By Seth McBride: For Complete Post, click here…
The first gloves I purchased as a wheelchair user were a pair of half-finger bicycle gloves. You know the type — padded leather palms and a crocheted back. I got them because I didn’t know anything about anything and when I saw photos of wheelchair users wearing gloves, that’s what they wore. But man were they terrible for me. The soft, synthetic leather palms didn’t give me any extra grip, so I struggled to push just as much as when my hands were bare. The stubby half fingers flipped inside out every time I took them off. Plus, they made me look like 1980s Greg LeMond, which is cool for a Halloween costume but not as awesome in most other situations.
It wasn’t until I started playing wheelchair rugby that I realized how much gloves with good grip could help my pushing efficiency. In rugby, most people use rubber gardening gloves to play because they’re cheap and they give great grip for pushing and for catching and throwing the ball. When I got around to trying them in my everyday chair, I was amazed at how much easier it was to push. Suddenly I wasn’t having to expend a bunch of energy clenching into my pushrims to generate enough friction to push — instead I could just push.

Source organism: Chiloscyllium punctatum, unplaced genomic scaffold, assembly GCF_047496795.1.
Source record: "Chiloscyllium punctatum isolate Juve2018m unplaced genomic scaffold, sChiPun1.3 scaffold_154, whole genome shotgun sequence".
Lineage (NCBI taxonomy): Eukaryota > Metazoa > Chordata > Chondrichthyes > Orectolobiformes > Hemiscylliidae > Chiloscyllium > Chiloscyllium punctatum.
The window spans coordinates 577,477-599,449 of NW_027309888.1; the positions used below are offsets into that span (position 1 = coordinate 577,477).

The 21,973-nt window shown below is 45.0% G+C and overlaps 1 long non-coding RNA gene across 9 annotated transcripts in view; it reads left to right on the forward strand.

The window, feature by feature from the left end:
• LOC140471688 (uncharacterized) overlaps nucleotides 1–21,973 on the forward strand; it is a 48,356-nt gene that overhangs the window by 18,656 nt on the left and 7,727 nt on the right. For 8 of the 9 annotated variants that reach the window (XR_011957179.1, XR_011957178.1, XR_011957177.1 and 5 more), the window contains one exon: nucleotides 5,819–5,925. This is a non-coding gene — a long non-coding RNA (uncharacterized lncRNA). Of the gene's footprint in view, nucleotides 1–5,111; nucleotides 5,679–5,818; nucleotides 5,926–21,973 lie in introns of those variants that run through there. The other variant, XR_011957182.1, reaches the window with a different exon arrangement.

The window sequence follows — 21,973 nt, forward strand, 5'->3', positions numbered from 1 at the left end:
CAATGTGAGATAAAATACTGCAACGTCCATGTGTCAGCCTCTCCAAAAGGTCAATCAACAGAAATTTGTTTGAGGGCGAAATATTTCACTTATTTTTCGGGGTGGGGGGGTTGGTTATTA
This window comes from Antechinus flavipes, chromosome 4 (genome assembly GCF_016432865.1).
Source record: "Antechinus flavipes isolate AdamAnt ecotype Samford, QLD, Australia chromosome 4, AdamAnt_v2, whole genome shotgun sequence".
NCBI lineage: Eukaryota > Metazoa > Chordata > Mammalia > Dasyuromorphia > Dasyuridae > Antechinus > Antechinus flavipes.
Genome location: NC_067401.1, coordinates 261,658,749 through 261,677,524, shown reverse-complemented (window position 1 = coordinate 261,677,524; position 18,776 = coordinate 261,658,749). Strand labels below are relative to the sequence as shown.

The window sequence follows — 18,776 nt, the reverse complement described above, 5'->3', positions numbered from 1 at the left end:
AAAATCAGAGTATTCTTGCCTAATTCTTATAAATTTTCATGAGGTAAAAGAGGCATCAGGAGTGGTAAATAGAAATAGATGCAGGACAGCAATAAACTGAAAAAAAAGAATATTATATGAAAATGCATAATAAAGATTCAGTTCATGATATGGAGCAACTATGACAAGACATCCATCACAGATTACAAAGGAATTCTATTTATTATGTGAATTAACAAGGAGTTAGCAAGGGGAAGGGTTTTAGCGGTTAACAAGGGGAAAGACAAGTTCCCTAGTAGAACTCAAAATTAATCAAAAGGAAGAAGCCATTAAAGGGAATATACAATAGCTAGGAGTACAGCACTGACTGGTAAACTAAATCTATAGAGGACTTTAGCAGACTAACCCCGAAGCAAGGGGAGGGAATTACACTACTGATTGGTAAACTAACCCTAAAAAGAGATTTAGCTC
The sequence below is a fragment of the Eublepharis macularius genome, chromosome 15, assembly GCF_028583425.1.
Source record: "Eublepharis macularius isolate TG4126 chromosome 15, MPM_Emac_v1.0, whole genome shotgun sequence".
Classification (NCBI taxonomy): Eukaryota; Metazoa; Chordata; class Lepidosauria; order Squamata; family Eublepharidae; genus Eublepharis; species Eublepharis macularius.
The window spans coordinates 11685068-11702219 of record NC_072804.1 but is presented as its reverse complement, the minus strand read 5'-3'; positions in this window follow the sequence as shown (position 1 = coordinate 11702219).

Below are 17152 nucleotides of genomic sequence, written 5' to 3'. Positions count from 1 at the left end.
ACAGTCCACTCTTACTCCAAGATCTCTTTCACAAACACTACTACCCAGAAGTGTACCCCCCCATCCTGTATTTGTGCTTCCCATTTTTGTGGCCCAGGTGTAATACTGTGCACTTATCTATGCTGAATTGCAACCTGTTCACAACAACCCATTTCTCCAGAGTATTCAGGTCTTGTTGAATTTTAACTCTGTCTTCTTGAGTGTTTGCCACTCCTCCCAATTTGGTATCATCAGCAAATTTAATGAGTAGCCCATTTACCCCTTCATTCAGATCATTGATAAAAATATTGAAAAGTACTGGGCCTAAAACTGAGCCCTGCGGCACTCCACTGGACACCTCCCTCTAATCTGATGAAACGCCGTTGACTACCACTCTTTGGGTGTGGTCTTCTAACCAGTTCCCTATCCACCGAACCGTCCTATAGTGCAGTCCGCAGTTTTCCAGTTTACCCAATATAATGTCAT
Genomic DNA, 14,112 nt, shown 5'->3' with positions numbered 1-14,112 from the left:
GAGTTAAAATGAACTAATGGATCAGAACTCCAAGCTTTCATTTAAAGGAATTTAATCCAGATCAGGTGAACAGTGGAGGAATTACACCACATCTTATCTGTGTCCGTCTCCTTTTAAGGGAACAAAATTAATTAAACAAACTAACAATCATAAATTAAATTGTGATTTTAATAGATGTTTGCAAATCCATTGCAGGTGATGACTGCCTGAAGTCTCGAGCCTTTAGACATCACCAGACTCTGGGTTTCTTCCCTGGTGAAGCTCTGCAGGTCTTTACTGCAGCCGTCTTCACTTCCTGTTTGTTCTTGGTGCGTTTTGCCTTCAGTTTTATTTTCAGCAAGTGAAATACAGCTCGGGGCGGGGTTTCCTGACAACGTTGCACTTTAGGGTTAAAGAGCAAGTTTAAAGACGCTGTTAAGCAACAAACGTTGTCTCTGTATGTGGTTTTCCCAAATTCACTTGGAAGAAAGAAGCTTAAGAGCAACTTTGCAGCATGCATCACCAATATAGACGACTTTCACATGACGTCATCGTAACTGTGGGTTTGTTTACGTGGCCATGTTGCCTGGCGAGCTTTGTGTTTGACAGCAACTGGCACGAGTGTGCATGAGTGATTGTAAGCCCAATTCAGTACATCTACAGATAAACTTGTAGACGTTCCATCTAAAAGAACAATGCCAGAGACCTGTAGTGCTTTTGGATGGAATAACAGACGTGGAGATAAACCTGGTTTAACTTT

Since then, I’ve tried out many different types of gloves, some great, some terrible. I tend to stay away from gloves made specifically for wheelchair users as I’ve found options made for the general public to be more functional and stylish and (sometimes) less expensive — though a recent test of wheelchair-specific gloves from European manufacturer Reha Designs does give me some hope.
Which glove works best varies on what I’m doing, so I tend to have a variety of styles lying around the house. Here are a few of my favorites.